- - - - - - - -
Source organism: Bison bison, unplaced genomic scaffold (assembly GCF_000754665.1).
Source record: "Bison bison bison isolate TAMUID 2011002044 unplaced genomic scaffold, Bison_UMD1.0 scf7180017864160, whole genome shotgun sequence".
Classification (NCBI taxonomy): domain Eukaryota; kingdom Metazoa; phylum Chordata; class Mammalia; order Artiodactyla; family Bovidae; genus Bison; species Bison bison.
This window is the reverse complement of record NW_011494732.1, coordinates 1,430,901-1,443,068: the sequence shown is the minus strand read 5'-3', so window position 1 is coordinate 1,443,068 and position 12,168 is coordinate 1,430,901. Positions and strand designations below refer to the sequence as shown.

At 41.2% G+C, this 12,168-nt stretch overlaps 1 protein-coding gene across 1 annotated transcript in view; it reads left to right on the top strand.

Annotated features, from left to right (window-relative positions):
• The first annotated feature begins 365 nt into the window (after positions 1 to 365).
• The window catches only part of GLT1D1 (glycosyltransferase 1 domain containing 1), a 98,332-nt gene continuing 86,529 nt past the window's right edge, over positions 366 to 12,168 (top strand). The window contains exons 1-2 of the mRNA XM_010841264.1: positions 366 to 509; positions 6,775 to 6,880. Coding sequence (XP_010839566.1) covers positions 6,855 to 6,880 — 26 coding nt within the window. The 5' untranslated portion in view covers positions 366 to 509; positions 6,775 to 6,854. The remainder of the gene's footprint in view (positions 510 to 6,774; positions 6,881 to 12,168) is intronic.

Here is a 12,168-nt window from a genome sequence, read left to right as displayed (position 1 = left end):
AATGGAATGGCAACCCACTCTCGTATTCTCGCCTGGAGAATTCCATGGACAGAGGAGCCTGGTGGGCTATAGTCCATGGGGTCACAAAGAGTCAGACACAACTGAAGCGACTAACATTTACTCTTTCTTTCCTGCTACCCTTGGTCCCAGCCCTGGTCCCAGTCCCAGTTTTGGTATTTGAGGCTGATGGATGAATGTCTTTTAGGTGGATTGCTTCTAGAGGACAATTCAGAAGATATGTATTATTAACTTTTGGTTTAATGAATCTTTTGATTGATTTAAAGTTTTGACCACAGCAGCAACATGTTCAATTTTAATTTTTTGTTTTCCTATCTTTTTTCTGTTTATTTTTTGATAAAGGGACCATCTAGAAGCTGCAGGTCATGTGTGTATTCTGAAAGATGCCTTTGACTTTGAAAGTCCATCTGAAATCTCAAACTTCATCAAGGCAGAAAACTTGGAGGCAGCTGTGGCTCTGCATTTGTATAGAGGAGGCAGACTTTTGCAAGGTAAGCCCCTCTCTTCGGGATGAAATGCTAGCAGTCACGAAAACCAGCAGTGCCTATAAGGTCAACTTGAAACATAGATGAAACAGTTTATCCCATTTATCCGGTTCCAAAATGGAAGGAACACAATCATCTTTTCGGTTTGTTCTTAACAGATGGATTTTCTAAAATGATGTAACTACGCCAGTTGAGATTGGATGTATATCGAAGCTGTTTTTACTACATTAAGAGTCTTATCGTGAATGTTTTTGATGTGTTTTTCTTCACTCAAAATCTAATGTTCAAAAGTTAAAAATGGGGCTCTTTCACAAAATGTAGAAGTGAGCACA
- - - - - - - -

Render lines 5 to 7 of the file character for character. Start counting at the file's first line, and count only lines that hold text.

At 41.2% G+C, this 12,168-nt stretch overlaps 1 protein-coding gene across 1 annotated transcript in view; it reads left to right on the top strand.

Annotated features, from left to right (window-relative positions):
• The first annotated feature begins 365 nt into the window (after positions 1 to 365).